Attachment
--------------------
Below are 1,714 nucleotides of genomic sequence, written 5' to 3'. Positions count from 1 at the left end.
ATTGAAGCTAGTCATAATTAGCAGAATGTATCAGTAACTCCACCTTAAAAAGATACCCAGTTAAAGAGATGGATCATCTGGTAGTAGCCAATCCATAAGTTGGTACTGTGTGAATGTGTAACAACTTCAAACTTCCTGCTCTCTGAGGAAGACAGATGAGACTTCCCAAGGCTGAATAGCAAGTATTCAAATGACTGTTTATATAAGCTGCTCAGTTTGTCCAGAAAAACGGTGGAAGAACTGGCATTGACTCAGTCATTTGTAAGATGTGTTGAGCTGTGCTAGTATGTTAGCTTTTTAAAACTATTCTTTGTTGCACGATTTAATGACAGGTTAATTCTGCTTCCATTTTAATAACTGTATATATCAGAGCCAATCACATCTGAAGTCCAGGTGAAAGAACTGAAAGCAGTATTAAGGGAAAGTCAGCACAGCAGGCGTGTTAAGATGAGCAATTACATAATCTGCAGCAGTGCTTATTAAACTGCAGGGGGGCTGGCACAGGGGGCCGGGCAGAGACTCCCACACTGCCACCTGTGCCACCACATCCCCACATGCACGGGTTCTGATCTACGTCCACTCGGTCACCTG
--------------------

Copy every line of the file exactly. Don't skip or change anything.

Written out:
Below are 1,714 nucleotides of genomic sequence, written 5' to 3'. Positions count from 1 at the left end.
ATTGAAGCTAGTCATAATTAGCAGAATGTATCAGTAACTCCACCTTAAAAAGATACCCAGTTAAAGAGATGGATCATCTGGTAGTAGCCAATCCATAAGTTGGTACTGTGTGAATGTGTAACAACTTCAAACTTCCTGCTCTCTGAGGAAGACAGATGAGACTTCCCAAGGCTGAATAGCAAGTATTCAAATGACTGTTTATATAAGCTGCTCAGTTTGTCCAGAAAAACGGTGGAAGAACTGGCATTGACTCAGTCATTTGTAAGATGTGTTGAGCTGTGCTAGTATGTTAGCTTTTTAAAACTATTCTTTGTTGCACGATTTAATGACAGGTTAATTCTGCTTCCATTTTAATAACTGTATATATCAGAGCCAATCACATCTGAAGTCCAGGTGAAAGAACTGAAAGCAGTATTAAGGGAAAGTCAGCACAGCAGGCGTGTTAAGATGAGCAATTACATAATCTGCAGCAGTGCTTATTAAACTGCAGGGGGGCTGGCACAGGGGGCCGGGCAGAGACTCCCACACTGCCACCTGTGCCACCACATCCCCACATGCACGGGTTCTGATCTACGTCCACTCGGTCACCTG